Tech Watch: Technology in the Classroom: Corning Gorilla Glass

Categories:  Tech Watch    Community
Wednesday, August 22nd, 2012 at 9:30 AM
Tech Watch: Technology in the Classroom: Corning Gorilla Glass by Leah Semroc
Contributed photo

Corning Incorporated is known for its glass innovations. From fiber optics to Eco-friendly LCD TV’s, Corning has a history for revolutionizing glass-related technology. Their current project, Gorilla Glass 2, will transform many aspects of our lives and will eventually bring new touch-screen technology into the classroom. The hands-on glass will change the way future generations learn and interact with technology.

Gorilla Glass is essentially a thin, resilient glass that is used in technology. Corning’s product is said to be damage resistant, easy to clean, and thinner than competitors. It’s the ultimate transparent connection to information, friends, and ideas. You may be using Corning’s original Gorilla Glass without even knowing it. Brands such as Sony, Acer, and Motorola use the glass in their smartphones, tablets, and TVs.

Corning is not only improving their current Gorilla Glass product, but is also planning future uses for the glass. To show their plans, Corning released a video titled, “A Day Made of Glass.” In the video, the narrator explains how the glass would be used in a hands-on classroom setting.

There are a myriad of possibilities. The glass could be turned into hands-on, interactive desks and tables. Students could perform tasks and complete assignments individually or work together on the touch-screen glass surfaces. Imagine how much paper could be saved by utilizing the desks for coloring, test and note taking, and group projects.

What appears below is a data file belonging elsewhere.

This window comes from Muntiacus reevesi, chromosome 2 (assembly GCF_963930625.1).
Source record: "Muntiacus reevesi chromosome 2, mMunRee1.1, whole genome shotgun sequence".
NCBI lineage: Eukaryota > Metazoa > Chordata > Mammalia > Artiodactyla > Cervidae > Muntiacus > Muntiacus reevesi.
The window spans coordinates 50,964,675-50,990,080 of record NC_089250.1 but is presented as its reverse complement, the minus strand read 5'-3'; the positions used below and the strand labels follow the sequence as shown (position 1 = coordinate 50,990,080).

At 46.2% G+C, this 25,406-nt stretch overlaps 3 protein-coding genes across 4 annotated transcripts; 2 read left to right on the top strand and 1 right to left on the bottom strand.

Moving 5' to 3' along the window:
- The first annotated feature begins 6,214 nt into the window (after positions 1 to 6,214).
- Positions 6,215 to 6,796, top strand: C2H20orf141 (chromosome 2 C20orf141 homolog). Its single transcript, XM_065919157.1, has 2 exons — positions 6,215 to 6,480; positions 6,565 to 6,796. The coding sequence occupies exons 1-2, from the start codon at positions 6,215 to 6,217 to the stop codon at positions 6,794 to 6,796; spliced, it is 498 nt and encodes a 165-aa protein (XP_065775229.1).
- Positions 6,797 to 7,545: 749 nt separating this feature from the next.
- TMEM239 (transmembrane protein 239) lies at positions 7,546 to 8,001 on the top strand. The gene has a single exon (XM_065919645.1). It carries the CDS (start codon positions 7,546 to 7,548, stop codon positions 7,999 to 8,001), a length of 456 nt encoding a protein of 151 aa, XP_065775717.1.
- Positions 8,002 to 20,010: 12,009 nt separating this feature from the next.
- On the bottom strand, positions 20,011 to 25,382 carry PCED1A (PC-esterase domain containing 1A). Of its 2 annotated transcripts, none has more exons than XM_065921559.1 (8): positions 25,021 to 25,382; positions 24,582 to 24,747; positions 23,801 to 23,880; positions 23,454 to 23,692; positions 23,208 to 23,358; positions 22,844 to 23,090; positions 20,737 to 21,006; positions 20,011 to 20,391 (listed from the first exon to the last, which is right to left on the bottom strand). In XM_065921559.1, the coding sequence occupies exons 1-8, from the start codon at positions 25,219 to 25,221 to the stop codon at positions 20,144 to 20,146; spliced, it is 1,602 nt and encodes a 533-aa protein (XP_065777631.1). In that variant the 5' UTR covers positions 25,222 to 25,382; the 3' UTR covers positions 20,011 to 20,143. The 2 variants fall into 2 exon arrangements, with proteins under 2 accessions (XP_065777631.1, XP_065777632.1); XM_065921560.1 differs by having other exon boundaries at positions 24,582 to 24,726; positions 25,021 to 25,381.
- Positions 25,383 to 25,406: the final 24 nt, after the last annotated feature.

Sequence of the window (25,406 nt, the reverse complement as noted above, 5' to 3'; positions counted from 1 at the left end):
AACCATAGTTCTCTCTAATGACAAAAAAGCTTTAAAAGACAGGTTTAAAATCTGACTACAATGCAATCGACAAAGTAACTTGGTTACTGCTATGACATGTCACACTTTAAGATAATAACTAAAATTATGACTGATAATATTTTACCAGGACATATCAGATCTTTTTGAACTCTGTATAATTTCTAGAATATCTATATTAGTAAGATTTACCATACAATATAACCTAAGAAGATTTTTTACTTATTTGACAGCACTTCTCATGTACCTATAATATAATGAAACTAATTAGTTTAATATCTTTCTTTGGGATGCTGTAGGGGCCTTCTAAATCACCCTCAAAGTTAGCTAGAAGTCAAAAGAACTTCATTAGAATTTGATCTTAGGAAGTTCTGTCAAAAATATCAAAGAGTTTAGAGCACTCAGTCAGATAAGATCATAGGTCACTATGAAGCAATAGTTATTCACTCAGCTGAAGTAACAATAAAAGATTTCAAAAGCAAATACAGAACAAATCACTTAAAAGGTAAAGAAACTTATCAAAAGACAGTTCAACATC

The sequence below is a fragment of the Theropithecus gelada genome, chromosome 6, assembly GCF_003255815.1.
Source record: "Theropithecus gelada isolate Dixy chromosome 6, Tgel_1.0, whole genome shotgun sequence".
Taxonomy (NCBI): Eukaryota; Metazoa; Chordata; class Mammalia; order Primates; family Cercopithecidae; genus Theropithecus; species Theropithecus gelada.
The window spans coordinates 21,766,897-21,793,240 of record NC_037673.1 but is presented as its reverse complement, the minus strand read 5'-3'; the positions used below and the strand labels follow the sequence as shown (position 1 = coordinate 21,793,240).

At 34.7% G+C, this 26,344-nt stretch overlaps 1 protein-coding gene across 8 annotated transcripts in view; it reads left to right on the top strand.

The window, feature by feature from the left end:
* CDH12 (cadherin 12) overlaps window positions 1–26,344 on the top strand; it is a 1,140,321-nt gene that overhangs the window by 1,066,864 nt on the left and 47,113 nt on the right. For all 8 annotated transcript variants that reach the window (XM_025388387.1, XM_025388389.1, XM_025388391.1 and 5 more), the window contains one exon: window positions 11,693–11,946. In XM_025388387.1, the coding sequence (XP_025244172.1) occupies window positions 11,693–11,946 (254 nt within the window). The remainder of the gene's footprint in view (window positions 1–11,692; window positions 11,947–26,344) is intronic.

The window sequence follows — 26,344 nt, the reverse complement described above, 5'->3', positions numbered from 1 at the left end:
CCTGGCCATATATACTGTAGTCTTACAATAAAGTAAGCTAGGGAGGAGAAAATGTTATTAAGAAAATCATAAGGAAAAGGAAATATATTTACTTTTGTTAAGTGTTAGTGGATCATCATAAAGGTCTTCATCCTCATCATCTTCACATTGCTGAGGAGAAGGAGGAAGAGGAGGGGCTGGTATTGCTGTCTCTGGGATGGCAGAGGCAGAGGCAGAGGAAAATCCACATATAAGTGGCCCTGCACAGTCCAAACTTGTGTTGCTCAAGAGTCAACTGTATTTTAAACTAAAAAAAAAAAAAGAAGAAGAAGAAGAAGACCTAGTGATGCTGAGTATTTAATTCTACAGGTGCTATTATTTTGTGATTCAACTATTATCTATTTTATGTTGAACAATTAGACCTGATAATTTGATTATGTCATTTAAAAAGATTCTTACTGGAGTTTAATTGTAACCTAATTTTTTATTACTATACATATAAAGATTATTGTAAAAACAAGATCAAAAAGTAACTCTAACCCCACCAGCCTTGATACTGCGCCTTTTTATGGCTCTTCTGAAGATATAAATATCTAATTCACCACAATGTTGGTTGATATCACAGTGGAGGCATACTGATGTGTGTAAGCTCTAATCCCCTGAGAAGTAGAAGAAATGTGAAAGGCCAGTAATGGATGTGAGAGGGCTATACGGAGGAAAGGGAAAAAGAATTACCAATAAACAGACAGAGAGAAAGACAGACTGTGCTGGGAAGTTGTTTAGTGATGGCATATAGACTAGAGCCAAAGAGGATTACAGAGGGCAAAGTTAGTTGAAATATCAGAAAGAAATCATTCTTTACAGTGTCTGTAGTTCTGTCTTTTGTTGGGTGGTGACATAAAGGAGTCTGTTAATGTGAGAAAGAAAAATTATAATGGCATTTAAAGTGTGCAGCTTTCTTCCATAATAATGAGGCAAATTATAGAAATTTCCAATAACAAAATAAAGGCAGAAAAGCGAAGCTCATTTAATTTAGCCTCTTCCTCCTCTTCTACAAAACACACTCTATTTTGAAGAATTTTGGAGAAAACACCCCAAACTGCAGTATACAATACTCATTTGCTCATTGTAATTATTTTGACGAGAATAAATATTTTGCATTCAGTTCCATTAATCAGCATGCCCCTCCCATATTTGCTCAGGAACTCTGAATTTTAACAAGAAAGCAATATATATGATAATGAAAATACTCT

The glass could also be applied to an entire wall in a classroom for optimal media viewing. Here’s an example of what the wall of Gorilla Glass could do in the future. Maybe a fourth-grade history teacher is going to talk about the great Neil Armstrong and his first step on the moon. The teacher could show wall-sized movie clips of the moon landing and use the interactive technology to present the series of events surrounding Armstrong’s historic adventure.

With the endless possibilities of presenting information to students using Gorilla Glass, could there be just as many drawbacks?

Damon Finazzo, principal of Villa Maria Elemetary School, weighed the positive and negative aspects of the future of Gorilla Glass in the classroom. Villa Maria Elementary has technology in their classrooms including smart boards, a computer lab, and LCD projectors.

“I can’t say the current technology is making it better for learning, increasing achievement, and progress,” he said. With the future of Gorilla Glass, Finazzo expressed the idea of eliminating paper and textbooks. “I like the idea of kids not having to carry around heavy textbooks. However, a book doesn’t stop working; you don’t have to depend on electricity while using books.”

Another concern Finazzo had regarded communication. “In some ways, the Gorilla Glass would increase contact, but there would be less face-to-face contact,” he said. “I do think that kind of contact matters.”

Finazzo also pointed out some positive aspects of having the glass in a classroom-setting. “It could give students the ability to tap into their many different gifts, whether they are visual, auditory, or kinesthetic.” He stressed that the glass would probably be expensive and more useful in a high school or college setting when studying things like “chemical interactions and simple machines.”

The glass could positively affect local colleges. For example, Penn State Erie, The Behrend College has a specialized plastics engineering program with expensive equipment. It’s possible that the Gorilla Glass could be used to teach students about the equipment and conduct trial-runs with 3D, online simulations. This could save money because the test-runs would be replicated using minimal energy online.

Although Gorilla Glass technology is in the beginning stages of development, there is great potential. It could change the way classrooms operate and also change the way we communicate. Local colleges and high schools already have technology, but imagine what they could do with Corning’s Gorilla Glass.

By: Leah Semroc

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